Examples abound. Back in the early 1990s, Terry Smith, then an analyst at Union Bank of Switzerland (UBS), wrote a book, Accounting for Growth (Random House Business Books, 1992) in which he criticized the accounting techniques of some of his employers’ own corporate clients. Once UBS was alerted to the book, it unsuccessfully tried to ban it, but not before Smith left their employ on very bad terms. The Wall Street attack machine came out in force when Ravi Suria, then a credit analyst with Lehman Brothers, wrote a report which described Amazon.com’s credit as “weak and deteriorating” at the height of the dotcom bubble, when Amazon was still a lucrative source of investment banking fees. John Succo, who ran the equity derivatives desk at Lehman Brothers, declared at a Grant’s Investors Conference in 1998 that many Wall Street firms had no idea of the risks being run by their young, rocket-scientist traders. For suggesting this heresy, he was forced to resign, even though the subsequent collapse of Long Term Capital Management amply vindicated his concerns (see Roger Lowenstein’s book on the LTCM failure, When Genius Failed, Random House, 2000, p. 131). 
 
What started with Enron—which, we were at first told, was an isolated case—has spread to accounting firms, Wall Street, Main Street, and virtually every aspect of American corporate life. In addition to the less savory aspects of JP Morgan Chase’s banking relationship with Enron, a whole array of objectionable accounting practices has been highlighted in the Arthur Andersen trial in Houston. We have also learned of the dubious sales of stock by Tyco’s Dennis Kozlowski (all the while publicly proclaiming that he rarely, if ever, sold shares) and the questionable behavior that has led to the resignations of WorldCom’s Bernie Ebbers, Adelphia’s John Rigas, and Global Crossing’s Gary Winnick. No wonder Eliot Spitzer, New York Attorney General, has felt compelled to step into the breach.
 
But to read Hank Paulson’s critical remarks one might assume that Mr. Spitzer was focusing on the wrong target. Although Paulson was surprisingly critical of the corporate executives and directors who make up the client base of major investment banks like Goldman, he never touched on whether Goldman, or any Wall Street firm, ever took a stand against the unethical behavior he now castigates.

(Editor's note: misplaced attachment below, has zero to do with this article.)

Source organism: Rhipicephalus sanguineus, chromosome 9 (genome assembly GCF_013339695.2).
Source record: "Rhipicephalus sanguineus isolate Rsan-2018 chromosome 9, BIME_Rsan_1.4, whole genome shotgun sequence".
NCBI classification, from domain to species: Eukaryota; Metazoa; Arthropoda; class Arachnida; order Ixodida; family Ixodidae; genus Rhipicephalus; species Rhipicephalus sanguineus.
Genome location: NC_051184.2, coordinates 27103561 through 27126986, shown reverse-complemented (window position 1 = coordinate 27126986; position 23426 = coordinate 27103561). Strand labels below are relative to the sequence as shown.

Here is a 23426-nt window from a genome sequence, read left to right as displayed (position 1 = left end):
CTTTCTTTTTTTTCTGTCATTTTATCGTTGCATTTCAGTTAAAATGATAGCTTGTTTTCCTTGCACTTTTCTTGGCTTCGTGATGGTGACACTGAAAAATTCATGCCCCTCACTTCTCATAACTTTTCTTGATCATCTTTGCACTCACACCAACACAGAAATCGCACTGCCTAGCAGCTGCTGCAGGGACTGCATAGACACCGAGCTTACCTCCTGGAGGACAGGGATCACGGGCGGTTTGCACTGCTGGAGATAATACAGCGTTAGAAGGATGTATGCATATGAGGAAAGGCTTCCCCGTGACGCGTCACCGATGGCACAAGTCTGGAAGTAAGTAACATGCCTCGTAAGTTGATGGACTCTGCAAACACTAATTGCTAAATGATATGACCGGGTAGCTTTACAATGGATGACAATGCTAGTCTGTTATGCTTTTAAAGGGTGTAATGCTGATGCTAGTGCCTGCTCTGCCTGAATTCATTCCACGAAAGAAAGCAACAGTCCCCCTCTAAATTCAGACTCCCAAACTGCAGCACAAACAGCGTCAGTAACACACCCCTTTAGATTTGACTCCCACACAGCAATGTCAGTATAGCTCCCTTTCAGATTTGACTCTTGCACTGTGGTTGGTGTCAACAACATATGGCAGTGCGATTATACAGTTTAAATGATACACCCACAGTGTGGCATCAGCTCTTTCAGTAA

Had Paulson addressed his own firm’s failings, as well as those of his industry, he might have mentioned an inquiry, published by the British Government last year, into the affairs of the late publishing tycoon Robert Maxwell, one of the most corrupt businessmen ever to disgrace the London stock exchange. Goldman Sachs was one of his main bankers. The report damningly concluded that the bank bore “a substantial responsibility in respect of the manipulation that occurred in the market”—a manipulation that enabled Maxwell to loot hundreds of millions of pounds from his own employees’ pension fund (quoted by Matthew Lynn, “Watch That Kettle, Cries Hank Paulson, It’s Black,” Bloomberg News, June 10, 2002). By the same token, last March the U.S. Securities and Exchange Commission told Goldman that it planned to pursue a case against the firm for trading Treasury Bonds based on insider information.
 
The recent history of Goldman Sachs illustrates the evolution of a pristine investment bank eager to avoid conflicts of interest with its valued clients into aggressive traders who quickly shed themselves of such “wimpy” inhibitions. As Roger Lowenstein notes in his book on the Long Term Capital Management fiasco:
 
“Until recent times, Goldman has been known for the care that it lavished on blue chip corporate clients. An apostle of relationship banking, Goldman had disdained hostile takeovers and even eschewed trading for its own account, on the noble premise that trading could put the bank into conflict with its customers. But in the 1980s and early ’90s, such drawing room niceties were cast aside. The leadership duo of Stephen Friedman and Robert Rubin, later of Treasury fame, confidently expanded into trading, and as Goldman’s bankers removed their white gloves, conflicts with customers became common” (When Genius Failed, p. 171).
           
With Robert Rubin at the Treasury Department, these practices became far more widespread across the country. His move from Goldman Sachs to the Treasury, and his persistent championing of the interests of Wall Street to the exclusion of virtually everything else, facilitated the spread of a virus of immorality across corporate America.